There’s a lot of anxiety about and it gets everywhere. The executive who is anxious about going to the management meeting and speaking, or the traffic accident victim afraid to drive or cross the road, or the parent afraid to go to the school gates and face teachers or fellow parents.
Of course, in many cases it is a normal response and doesn’t become excessive. It might be strange if we didn’t feel slightly worried about delivering a public speech to an audience of hundreds, or when moving house or job, or when crossing a road following a road accident. Anxiety only becomes dysfunctional for us when it becomes too frequent, too prolonged, too disproportionately intense for the situation.
An Honorable History
The good news is that anxiety serves a purpose, and in evolutionary terms, has an honourable history. When we sense a threat to us in any way we are hard-wired to fight, flee, or freeze. The amygdala in our brain delivers this primitive core function with conviction, and without it the human race would never have evolved, or wouldn’t have survived for long if it did.
However, as humans, we are no longer completely ruled by instinctive responses. We have the pre-frontal cortex to use reason, assess the risk, and overrule our instincts when necessary.
Excessive anxiety is caused by us listening to our instinctive alarm system and not putting it into context. There are three things to do to help us get a true perspective on the alarming messages.
Do the Math(s)
First, do the statistics. Highly anxious people routinely over-estimate the true probability of something bad happening. “There is a hundred percent chance that everyone in the room will think that what I say is stupid,” though in reality, only one or two might, if at all. “Because I had had one accident, I’m almost certainly going to have another one,” though statistically the chances of having two accidents are less than having one, and extra vigilance following an accident makes the chances even lower.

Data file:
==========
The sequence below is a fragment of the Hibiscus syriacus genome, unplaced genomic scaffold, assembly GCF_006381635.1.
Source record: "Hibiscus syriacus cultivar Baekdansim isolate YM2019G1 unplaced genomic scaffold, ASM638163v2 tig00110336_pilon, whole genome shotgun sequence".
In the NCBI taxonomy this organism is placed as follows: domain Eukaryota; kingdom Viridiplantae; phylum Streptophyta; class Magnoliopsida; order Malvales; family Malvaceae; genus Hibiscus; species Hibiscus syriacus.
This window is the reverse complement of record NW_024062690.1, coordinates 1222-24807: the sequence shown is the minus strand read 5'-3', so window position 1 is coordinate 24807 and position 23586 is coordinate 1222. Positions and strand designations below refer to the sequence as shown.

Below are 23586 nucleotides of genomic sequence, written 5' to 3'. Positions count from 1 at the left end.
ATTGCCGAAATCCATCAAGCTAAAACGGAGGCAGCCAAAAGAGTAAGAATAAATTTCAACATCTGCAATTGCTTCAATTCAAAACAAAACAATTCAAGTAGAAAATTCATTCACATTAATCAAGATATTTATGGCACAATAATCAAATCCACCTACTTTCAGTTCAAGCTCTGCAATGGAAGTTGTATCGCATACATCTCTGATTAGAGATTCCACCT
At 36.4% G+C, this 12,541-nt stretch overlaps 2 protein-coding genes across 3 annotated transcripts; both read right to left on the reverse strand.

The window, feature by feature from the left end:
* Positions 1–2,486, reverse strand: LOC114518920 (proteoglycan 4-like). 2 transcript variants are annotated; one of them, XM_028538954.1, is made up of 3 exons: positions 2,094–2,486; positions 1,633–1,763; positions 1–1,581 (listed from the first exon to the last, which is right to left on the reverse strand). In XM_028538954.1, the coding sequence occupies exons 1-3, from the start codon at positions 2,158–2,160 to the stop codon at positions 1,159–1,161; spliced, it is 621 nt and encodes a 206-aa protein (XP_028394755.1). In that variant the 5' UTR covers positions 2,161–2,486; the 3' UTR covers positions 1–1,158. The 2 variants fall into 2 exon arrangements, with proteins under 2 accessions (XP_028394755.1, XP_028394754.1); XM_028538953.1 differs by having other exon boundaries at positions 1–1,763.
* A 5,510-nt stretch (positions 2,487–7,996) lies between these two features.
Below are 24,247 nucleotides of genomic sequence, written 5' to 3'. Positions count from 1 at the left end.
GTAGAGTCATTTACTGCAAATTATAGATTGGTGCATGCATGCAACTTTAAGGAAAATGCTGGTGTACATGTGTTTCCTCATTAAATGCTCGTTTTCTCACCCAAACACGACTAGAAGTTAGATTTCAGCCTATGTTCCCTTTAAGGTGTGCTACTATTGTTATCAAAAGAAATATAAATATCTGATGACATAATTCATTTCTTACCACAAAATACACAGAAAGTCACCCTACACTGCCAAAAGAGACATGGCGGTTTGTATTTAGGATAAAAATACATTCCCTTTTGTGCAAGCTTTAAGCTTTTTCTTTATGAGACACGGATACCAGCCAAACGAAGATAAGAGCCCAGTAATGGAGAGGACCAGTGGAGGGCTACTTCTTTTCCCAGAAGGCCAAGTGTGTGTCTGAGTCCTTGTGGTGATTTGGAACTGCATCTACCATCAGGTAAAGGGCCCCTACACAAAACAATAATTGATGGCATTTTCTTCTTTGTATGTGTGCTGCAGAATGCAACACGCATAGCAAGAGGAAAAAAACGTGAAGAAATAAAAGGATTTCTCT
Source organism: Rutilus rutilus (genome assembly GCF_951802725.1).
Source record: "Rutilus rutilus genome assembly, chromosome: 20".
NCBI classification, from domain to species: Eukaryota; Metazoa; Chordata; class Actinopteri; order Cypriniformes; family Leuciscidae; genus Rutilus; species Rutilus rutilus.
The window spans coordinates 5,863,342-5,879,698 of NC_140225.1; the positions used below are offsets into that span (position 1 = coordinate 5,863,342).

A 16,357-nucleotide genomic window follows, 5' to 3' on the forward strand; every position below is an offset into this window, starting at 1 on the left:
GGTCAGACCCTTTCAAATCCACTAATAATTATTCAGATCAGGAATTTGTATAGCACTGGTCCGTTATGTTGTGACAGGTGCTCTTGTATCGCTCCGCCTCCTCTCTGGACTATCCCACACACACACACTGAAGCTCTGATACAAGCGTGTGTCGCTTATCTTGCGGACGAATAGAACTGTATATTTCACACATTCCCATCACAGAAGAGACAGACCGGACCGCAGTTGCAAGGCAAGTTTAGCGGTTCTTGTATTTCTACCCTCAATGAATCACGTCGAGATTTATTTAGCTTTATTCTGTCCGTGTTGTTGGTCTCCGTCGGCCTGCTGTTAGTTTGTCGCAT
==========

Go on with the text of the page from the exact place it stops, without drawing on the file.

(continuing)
Don’t lie to yourself and exaggerate the probability. You might want certainty that something bad won’t happen, but that is impossible. Work at believing something true and helpful. The chances are probably fewer than you are telling yourself.
Awfulitis is Awful
Secondly, stop yourself going down the awfulitis road. Albert Ellis, a famous American psychotherapist, said that many people suffer from awfulitis – the ability to take something bad and make it much worse than it is.
What you are fearing may be bad, but if it happened, it probably wouldn’t be as bad as you imagine it would be. People not liking us is unpleasant, but it is not totally devastating unless we make it so. Losing a relationship may be painful, but it need not be totally destructive unless we make it so.
Remember Your Real Resources
Thirdly, don’t underestimate your own resources for coping if the feared thing actually happened. You may not like coping; you may not want to cope; but you probably would cope. And if you stop and think for a moment, you have probably successfully coped with much worse things in the past.
Many of the people I work with are anxious about going into a room with strangers, or afraid that they may say something “wrong” in social situations, for example. However, many of these same people have successfully coped with and survived far worse problems – for example, moving house or changing job, serious illness or death of a loved one, giving birth and/or bringing up children, living in a house with teenagers, coping with financial strain and debt.
As human beings we are talented and creative. We have significant resources and more coping ability than we realise. It helps to remember what we have done and can do, rather than lie to ourselves about what we can’t.
Excessive anxiety is a misuse of imagination. Using truth to challenge the lies we tell ourselves can help us bring excessive anxiety down to levels that we will almost certainly cope with.
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